Cool Benefits “Summertime herbs are important for dealing with the heat and humidity that the season brings,” says Nathaniel Whitmore, a Chinese medicine herbalist and shiatsu massage practitioner in Milford, Pennsylvania. An herb that he recommends for this time of year is American ginseng, which, unlike its Chinese namesake, is considered a “cooling” herb and helps keep the body moist. When combined with fresh chrysanthemum flowers, the result is a powerful elixir that both hydrates and energizes. “A piece of American ginseng root and a few chrysanthemums placed in a jar of water and set on a windowsill for a few days makes a great cold infusion,” says Whitmore. “You can store it in the fridge for a few days and drink it in small amounts at a time to benefit from its energizing and hydrating properties.”

Summertime herbs are important for dealing with the heat and humidity that the season brings. Marie C Fields/

~Nathaniel Whitmore Soft-stemmed herbs such as parsley and dill can be used in large amounts in salads and summer sandwiches. Other heat-tolerant herbs that are easy to grow include lemon balm, rosemary, lavender, mint and basil. “Lemon balm is great for headaches and insomnia that are common during summer heat waves,” says Michelle Schoffro Cook, Ph.D., an herbalist and doctor of natural medicine, in Ontario, Canada. “Basil can help reduce summer achiness, while lavender serves as a relaxant and an excellent bug repellant.” In addition to relieving headaches and restlessness, lemon balm is also beneficial for those that suffer from high blood pressure. A study in the Journal of Herbal Medicine reports that it is helpful in reducing blood pressure in patients with chronic stable angina. Rosemary, another herb used for sleep disorders, was found to also help improve memory and decrease anxiety in a study conducted in Iran at the Kerman University of Medical Sciences. One study in 2009 by researchers in the Department of Biochemistry at the University of Allahbad, in India, revealed that polyphenols found in herbs and plants harbor antioxidant properties that can help reduce the risk of developing cancer, cardiovascular disease, diabetes, osteoporosis and neurodegenerative disorders.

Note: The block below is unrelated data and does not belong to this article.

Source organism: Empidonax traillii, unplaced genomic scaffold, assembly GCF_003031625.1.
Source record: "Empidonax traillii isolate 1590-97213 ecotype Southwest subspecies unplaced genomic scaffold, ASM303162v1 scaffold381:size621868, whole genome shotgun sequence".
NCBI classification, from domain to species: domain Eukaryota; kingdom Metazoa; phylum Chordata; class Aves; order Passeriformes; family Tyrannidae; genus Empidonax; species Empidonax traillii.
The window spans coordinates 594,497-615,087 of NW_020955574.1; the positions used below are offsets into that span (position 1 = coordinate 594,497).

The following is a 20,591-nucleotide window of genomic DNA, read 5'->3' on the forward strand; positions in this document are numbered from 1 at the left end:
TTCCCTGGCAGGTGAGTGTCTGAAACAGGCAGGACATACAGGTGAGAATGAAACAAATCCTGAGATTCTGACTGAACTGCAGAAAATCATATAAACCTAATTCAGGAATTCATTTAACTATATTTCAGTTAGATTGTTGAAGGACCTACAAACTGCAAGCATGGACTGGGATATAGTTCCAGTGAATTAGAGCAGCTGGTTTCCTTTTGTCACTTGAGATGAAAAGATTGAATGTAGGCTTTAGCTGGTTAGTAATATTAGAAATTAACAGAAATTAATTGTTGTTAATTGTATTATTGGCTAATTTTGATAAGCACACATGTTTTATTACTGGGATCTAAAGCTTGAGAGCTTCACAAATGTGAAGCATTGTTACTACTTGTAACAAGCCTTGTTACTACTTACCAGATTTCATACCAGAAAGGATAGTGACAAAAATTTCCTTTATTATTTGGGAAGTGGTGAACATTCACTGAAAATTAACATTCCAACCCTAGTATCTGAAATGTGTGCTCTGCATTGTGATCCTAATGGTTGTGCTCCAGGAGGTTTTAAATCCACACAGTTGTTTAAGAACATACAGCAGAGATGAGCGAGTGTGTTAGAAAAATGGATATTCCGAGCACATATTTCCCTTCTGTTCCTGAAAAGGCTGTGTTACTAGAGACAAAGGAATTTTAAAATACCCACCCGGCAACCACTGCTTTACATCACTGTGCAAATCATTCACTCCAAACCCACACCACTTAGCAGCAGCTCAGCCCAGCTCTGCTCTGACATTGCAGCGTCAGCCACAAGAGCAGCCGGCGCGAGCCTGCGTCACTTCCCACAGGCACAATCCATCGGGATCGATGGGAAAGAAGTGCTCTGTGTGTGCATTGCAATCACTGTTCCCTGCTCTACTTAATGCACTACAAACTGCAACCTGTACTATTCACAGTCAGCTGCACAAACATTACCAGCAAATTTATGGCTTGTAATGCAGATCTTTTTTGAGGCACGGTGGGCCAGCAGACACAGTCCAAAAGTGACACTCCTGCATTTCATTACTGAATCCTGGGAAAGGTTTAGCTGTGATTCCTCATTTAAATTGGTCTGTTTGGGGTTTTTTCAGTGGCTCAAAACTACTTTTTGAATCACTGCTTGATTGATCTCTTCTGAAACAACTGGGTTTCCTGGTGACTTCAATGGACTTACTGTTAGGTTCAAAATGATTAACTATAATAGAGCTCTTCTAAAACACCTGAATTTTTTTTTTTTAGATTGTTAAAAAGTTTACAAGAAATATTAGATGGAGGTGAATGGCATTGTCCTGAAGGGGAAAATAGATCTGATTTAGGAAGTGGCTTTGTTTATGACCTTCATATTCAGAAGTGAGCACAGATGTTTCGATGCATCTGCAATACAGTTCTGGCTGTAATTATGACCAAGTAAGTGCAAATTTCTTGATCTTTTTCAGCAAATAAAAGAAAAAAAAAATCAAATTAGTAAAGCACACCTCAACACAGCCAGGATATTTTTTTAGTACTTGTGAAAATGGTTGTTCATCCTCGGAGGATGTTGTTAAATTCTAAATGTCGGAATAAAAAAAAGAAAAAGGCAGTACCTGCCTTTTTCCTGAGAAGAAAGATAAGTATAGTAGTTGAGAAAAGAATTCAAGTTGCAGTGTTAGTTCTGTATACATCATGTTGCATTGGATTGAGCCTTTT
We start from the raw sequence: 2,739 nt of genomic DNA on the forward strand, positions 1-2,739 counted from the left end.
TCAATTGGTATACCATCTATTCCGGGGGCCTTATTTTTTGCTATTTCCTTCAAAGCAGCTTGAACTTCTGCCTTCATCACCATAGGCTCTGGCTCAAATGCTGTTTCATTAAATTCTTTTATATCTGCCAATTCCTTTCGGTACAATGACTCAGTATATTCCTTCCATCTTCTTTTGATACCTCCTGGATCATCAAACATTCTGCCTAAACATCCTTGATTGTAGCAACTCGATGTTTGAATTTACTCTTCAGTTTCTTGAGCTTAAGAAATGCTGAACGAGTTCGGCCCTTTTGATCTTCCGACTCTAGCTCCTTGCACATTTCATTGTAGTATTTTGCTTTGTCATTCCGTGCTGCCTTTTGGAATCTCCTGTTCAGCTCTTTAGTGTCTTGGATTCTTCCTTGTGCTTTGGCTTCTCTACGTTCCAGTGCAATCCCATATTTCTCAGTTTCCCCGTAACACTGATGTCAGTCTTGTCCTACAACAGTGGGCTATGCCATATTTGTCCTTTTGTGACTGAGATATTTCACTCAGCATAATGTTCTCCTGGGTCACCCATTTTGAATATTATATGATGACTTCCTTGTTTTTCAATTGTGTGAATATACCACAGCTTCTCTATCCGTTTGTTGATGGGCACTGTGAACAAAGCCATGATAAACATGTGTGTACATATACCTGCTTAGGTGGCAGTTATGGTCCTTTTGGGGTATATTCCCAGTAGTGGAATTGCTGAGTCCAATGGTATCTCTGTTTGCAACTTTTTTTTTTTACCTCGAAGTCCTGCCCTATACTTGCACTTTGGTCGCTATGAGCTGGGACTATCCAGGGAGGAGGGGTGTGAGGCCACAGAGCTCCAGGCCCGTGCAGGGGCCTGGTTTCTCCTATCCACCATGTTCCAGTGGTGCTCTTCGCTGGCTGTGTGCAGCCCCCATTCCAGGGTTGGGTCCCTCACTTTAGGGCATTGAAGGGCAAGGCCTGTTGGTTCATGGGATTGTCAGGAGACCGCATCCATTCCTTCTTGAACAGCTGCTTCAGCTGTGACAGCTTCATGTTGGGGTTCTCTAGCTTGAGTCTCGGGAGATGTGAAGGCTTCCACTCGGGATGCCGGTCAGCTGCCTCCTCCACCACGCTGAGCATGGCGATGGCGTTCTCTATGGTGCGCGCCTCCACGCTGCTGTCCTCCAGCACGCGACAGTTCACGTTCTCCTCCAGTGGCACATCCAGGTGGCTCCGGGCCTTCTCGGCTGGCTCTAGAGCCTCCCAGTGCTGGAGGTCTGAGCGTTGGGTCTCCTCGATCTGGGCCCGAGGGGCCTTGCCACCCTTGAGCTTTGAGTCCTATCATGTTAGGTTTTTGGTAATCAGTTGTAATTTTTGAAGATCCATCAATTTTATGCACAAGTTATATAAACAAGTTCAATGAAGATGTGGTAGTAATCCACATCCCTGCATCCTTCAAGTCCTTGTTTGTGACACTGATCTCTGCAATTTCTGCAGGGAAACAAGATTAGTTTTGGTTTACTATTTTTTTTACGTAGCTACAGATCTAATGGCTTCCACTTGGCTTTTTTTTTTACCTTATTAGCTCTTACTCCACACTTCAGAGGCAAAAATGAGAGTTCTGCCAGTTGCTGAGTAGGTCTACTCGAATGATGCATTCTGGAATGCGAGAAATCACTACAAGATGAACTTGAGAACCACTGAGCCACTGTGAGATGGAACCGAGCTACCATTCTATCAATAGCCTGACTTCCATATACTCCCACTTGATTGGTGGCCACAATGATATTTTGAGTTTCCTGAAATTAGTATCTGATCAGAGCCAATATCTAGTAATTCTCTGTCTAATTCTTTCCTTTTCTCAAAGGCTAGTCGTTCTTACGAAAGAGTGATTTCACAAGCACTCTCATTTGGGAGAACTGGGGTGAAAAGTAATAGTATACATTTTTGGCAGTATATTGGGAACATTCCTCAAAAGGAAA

photos by Stacey Cramp Used with permission from New World Library.

Fresh Is Best While herbs can be used in their extracted and dried forms, the most significant health benefits are often found in the raw, organic plant. “Fresh is better,” says Whitmore. “This is especially true when it comes to the more aromatic plants such as basil and lavender. A lot of the more volatile constituents are lost during the drying process.” Most herbs grow best in dry garden areas that receive at least eight hours of sun each day. Although some herbs can grow in partially shaded locations, they won’t be as flavorful. Many herbs can also be grown in containers or pots. Maria Noël Groves, a clinical herbalist in Allenstown, New Hampshire, and author of Grow Your Own Herbal Remedies: How to Create a Customized Herb Garden to Support Your Health & Well-Being, lists lemon balm, Korean mint, anise hyssop and purple basil as among her favorite summer culinary and beverage herbs that are easy to grow in pots. These make easy pickings for wraps, salads, sandwiches and more. “Lemon balm can also be used to make infused water,” says Groves. “With lemon verbena, lemon grass or holy basil, the result is refreshing and calming.” Just take a few sprigs and place them in either plain or seltzer water. The result is a delicately flavored beverage that’s also healthy and hydrating. Kajsa Nickels is a freelance writer and a music composer. She resides in northeastern Pennsylvania. Contact her at